Dan is a reporter at journalist for the Milwaukee Journal Sentinel, and has the incredible job of covering the Great Lakes as his beat. A two-time finalist for the Pulitzer Prize, he’s won many accolades for his work, and we’re happy to talk with him about this very important topic.
When hunting predators becomes blood sport
In the first week of February of this year, I noticed a Facebook post by Marc Ayres, who happens to be the Illinois State Director for the Humane Society of the United States. Peggy and I met him last year when we were involved in bringing the documentary film about humane meat production, At the Fork, to Chicago, and he was interviewed on this show.
His post in February was about how he and a group of protestors had shed light on something called the Southern Illinois Predator Challenge which, in a story in the Benton Evening News, is described as “an event in which two-person teams compete to kill the most coyotes in a 24-hour period.”
This kind of “hunt” is legal in Illinois but according to Ayres, it is not necessarily ethical. Says Ayres in the Benton article, “Participants often use high-tech equipment. One of the most chilling aspects is the use of electronic calling devices to attract coyotes into rifle range with sound that imitate the cry of a coyote in distress.”
Organizers of these hunts claim that the events are necessary to keep the coyote populations in check because of the damage they do to livestock. But an editorial in the Chicago Tribune states that
the toll in Illinois is modest: Fewer than 10 percent of the sheep and lambs that die each year are killed by coyotes. Experts stress that preventive measures, from fencing to guard dogs, are the most effective remedy.
Defenders of these hunts argue that without such population control methods, coyotes would proliferate to intolerable numbers. But the Humane Society cites scientific evidence that culling stimulates reproduction and predation on livestock. The University of Illinois Extension agrees that “coyote population reduction (removing some or all of the coyotes in an area) is usually unrealistic and always temporary.” Wildlife scientist Robert Crabtree, head of the Yellowstone Ecological Research Center, says, “It cannot be over-emphasized how powerfully coyote populations compensate for population reductions.”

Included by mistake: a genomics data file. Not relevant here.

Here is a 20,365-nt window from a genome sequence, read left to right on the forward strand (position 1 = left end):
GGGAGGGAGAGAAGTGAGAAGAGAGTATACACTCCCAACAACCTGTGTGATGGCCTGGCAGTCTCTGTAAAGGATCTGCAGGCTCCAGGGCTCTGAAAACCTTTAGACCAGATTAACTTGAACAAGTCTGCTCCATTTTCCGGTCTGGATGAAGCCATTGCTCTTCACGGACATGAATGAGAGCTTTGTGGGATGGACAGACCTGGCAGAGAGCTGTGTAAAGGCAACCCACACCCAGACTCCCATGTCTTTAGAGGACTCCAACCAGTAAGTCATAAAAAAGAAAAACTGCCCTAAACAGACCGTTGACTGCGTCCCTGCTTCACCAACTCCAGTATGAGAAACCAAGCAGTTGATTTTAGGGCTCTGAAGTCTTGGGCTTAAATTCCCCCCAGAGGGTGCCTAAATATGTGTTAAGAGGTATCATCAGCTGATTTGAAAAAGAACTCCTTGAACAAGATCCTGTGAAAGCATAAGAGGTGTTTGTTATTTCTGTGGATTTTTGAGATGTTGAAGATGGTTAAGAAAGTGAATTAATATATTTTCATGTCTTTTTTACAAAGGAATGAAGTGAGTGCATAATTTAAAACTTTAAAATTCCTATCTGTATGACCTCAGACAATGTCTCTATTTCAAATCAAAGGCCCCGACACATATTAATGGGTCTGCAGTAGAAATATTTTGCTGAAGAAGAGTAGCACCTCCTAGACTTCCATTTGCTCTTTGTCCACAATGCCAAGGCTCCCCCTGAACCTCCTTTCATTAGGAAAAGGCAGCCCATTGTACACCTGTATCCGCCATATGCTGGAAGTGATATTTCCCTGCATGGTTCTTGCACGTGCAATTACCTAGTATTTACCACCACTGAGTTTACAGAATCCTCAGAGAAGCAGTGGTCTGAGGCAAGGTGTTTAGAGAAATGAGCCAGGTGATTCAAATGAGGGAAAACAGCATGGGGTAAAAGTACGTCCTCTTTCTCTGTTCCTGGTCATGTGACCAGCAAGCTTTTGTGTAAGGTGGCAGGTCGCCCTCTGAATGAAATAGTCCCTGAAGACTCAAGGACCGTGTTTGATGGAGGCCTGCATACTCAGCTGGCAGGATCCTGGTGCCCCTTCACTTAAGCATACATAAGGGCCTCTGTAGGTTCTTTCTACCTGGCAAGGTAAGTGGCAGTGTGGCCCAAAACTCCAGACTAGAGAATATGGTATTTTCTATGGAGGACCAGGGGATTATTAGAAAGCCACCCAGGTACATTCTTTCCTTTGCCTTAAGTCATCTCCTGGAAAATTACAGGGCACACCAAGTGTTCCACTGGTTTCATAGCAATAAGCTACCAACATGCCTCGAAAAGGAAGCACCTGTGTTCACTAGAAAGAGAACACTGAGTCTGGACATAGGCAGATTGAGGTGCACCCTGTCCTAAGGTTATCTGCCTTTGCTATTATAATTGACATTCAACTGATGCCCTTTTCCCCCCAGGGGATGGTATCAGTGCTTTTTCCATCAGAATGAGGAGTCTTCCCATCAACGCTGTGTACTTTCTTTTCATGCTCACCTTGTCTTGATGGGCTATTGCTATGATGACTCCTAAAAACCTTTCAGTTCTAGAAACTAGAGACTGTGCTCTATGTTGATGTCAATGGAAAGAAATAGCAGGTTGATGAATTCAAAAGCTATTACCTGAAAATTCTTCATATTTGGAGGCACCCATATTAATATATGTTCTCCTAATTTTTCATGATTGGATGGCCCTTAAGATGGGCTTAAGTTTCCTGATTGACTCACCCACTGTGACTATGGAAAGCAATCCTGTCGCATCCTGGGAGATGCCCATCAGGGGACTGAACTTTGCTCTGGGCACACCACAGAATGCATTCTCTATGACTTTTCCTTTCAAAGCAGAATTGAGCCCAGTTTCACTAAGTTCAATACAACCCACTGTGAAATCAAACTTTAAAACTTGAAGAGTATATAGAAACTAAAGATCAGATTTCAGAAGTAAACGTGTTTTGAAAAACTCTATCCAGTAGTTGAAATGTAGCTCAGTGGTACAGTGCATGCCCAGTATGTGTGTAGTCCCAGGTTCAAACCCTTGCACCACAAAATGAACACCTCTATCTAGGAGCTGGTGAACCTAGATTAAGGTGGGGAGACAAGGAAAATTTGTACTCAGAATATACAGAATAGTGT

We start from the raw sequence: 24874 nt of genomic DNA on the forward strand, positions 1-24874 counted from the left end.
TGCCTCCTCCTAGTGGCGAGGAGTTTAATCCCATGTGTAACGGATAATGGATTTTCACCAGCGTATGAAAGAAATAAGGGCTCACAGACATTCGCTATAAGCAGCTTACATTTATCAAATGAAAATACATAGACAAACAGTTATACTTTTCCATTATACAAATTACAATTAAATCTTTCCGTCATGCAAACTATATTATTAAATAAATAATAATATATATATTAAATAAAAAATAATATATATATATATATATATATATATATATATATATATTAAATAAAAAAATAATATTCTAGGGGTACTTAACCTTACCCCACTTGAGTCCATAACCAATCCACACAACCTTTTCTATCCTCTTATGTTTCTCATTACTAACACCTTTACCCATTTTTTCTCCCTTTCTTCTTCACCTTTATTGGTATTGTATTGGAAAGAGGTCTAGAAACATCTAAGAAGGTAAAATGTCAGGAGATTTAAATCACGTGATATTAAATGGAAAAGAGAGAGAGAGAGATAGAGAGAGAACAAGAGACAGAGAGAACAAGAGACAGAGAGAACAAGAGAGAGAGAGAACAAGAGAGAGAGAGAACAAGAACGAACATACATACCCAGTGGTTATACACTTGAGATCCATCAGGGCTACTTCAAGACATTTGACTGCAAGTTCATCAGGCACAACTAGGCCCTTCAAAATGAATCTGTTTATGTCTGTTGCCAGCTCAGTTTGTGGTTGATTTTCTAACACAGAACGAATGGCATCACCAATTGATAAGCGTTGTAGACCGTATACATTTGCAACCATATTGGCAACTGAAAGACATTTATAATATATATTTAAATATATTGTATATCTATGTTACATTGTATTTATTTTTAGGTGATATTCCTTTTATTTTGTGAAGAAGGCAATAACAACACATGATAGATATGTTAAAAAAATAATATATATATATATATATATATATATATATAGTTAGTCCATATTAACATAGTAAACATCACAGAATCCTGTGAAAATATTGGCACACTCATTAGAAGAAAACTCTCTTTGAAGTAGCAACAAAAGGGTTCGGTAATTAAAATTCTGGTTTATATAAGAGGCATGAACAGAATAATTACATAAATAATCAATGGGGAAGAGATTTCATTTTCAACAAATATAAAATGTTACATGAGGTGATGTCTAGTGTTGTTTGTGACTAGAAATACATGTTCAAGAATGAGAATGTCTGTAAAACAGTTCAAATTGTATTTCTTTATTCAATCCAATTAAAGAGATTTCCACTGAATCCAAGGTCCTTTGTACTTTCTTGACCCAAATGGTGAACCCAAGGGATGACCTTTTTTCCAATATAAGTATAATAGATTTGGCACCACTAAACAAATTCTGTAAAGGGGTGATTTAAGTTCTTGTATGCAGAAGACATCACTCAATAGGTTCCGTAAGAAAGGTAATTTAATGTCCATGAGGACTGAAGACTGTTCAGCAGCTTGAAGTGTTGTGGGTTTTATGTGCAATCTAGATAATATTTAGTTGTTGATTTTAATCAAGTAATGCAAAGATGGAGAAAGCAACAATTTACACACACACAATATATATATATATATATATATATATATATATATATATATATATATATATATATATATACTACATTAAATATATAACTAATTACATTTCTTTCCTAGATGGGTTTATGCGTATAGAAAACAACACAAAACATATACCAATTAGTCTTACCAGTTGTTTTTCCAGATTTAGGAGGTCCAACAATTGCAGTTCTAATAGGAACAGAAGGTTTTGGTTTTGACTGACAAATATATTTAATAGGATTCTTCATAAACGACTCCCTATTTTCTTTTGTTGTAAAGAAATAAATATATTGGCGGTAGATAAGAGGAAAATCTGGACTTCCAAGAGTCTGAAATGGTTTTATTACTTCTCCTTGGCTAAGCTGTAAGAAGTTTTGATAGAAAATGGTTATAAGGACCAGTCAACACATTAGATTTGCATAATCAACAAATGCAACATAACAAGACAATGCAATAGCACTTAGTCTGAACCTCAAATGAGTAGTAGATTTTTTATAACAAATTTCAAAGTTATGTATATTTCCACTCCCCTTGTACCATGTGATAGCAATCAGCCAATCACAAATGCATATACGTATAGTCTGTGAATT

At any rate, on that February Sunday earlier this year, Ayres and his colleagues were able to track down the gathering place of the participants and take photos of their slaughter. But this is by no means the final chapter of this particular story. After being subjected the systematic annihilation in the United States for decades, coyotes are making a comeback. It is estimated that in Chicago alone, there are probably 2,000 of the predators, and that’s because they have been crowded out of the suburbs! Yow. You can read about Cook County coyotes here.
About the same time that Ayres and company were exposing the coyote “challenge,” the State of Illinois wrapped up its first bobcat hunting season since the 1970s. From November 10, 2016 to January 31, 2017, 141 bobcats were killed.
In the above article, Illinois Department of Natural Resources Director Wayne Rosenthal is quoted, “We are very pleased with the response to Illinois’ new hunting and trapping season for bobcats. The recovery of the bobcat is a conservation success story in Illinois. We were pleased with the response of hunters and trappers that applied for permits, and we will continue to evaluate the program.”
Which leads me to my question: if the bobcat recovery is such a huge success, why are you in a such a hurry to reduce the population again? But that’s just me.
So Ayres is supporting S.B. 1981, a bill that would change bobcat hunting in two ways: 1) It would prohibit the use of barbaric and inhumane traps and 2) It would also prohibit the sale of bobcat pelts, removing the financial incentive for greedy profiteers to exploit these rare cats for personal profit.
And who knows what else we’ll talk about? Tune in SUNDAY from 9 to 11 am!